University and Medicine: 5 "What I Wish I Had Known"

As most of you know I've completed three years of Medicine at University College London. I've learnt a lot along the way and I've been made aware of a lot of things that I wish I'd known before starting year 1. Today, I've decided to share just some of the things I wish I'd known.
Before starting Medicine I was told the jump from GCSEs to A-Levels would be the hardest gap of all time. With that in my mind, I'd thought while it was a difficult to study Medicine, I never once expected it to be SO hard. Perhaps it was with stupidity or naivety, but I believe all the people whom I trusted and I just wasn't prepared to be in that situation. With that in mind...

Lesson one: prepare to find it hard! 

Despite never classing myself as clever during high school and college, looking back, I admittedly was. I was quite literally a big fish in a small pond. Stepping up from that type of environment to university is a massive change. I was very much a small fish in a big pond, both literally and intelligently. I was no longer one of the smart ones, in fact, I felt as though I was the dumbest person there.

Lesson two: don't be ashamed when you realise your not the only smart person. 

I felt that I actually adapted to living outside of home very well. Growing up with a clean freak for a mother and grandmother, I very much liked a clean space and organised room. I knew how to clean, tidy, wash, iron, cook, change the sheets ect. I knew how to survive alone. Unlike some people, I didn't eat out every night because I got bored of the same meal for breakfast, lunch and teas (yes there are some people out there) but what I found difficult to get my head around, was that some people did! I wasn't expecting flatmates to stay awake and have parties until 5 am or to smoke in the kitchen or to leave dirty dishes on the counters for weeks at a time. That I found hard.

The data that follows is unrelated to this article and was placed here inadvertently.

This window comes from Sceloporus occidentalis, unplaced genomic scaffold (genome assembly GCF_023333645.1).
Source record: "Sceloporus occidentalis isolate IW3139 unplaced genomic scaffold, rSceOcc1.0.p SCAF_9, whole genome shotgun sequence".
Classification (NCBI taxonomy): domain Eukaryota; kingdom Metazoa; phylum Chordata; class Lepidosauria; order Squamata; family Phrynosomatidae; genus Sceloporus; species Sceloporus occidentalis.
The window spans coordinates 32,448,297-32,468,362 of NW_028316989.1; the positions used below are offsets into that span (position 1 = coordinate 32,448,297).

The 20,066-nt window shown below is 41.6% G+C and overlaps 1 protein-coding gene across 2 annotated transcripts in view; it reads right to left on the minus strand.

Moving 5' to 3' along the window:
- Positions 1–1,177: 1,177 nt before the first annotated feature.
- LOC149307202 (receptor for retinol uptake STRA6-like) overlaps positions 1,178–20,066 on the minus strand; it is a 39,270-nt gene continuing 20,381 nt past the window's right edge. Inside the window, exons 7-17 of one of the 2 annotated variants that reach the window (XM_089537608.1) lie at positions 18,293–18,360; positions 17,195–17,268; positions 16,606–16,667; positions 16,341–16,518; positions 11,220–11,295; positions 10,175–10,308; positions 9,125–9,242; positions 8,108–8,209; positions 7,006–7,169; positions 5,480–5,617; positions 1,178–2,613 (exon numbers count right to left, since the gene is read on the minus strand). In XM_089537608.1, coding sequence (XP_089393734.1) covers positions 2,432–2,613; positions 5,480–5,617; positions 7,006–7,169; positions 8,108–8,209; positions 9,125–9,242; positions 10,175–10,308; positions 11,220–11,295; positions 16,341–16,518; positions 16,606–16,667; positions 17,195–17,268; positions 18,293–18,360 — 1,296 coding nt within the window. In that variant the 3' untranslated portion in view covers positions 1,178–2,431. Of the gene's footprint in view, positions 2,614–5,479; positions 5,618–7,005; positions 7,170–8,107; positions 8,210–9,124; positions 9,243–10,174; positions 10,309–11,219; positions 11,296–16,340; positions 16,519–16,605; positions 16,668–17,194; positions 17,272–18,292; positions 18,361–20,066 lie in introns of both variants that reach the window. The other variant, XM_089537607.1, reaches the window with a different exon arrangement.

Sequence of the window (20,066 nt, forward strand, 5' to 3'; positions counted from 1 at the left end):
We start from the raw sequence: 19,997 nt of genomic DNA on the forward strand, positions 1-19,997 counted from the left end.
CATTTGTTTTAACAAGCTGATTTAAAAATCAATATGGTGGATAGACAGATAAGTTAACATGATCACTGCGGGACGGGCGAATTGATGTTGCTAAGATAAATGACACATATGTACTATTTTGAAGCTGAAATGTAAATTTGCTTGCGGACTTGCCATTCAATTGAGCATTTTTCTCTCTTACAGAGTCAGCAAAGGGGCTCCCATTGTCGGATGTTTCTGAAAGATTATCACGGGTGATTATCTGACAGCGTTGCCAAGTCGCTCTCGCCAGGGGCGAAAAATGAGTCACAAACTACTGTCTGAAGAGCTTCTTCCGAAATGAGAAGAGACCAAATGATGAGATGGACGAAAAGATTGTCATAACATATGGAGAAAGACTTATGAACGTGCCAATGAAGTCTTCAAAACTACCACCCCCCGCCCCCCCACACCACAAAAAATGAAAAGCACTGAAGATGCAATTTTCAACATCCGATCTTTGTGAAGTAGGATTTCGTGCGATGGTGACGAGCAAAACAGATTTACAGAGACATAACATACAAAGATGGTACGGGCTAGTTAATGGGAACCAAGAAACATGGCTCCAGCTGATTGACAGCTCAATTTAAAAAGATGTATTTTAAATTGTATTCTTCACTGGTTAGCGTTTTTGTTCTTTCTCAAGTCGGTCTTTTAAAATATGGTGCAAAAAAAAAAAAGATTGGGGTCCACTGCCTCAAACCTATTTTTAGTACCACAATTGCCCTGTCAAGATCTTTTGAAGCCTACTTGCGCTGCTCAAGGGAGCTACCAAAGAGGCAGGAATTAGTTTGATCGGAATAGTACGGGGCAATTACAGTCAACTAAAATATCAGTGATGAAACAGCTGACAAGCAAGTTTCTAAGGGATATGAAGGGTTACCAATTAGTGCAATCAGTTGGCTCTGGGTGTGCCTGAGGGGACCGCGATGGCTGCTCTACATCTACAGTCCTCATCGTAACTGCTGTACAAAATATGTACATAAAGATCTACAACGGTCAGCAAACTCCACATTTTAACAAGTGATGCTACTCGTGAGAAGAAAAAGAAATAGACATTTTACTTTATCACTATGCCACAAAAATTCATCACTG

Lesson three: worry less about how you'll survive without your parents and more about how you'll survive living with strangers. 

Leading on from that, more specifically for the more demanding courses, don't try to keep up with students studying different courses. I knew Medicine was a time consuming course and had a lot of scheduled hours, but given that I never looked into any other courses, I didn't realise how few contact hours, other courses actually had. Given that I was on 45 hours some weeks, trying to stay up or go out with people on 5 hours a week just wasn't possible.

Lesson four: don't compare yourself to others. 

University is a lot less of learn what your taught and more of teach yourself what your lecturers should have taught you. That sounds terrible but hear me out. It's more about them providing you with the initial information and then you have to read around the topic to grasp the full picture. Medicine is actually one of the courses that does this less so, but it's still more that any level of studying previously.

Lesson five: motivate yourself to learn. 

So there are my 5 top what I wish I had known tips and lessons. I hope that helps any of you starting or heading to university for the first time soon! :)


  1. Such a learning curve but some great tips!

  2. I've learnt so much since moving to London and I can't wait to see what else I will learn at Nottingham 💚


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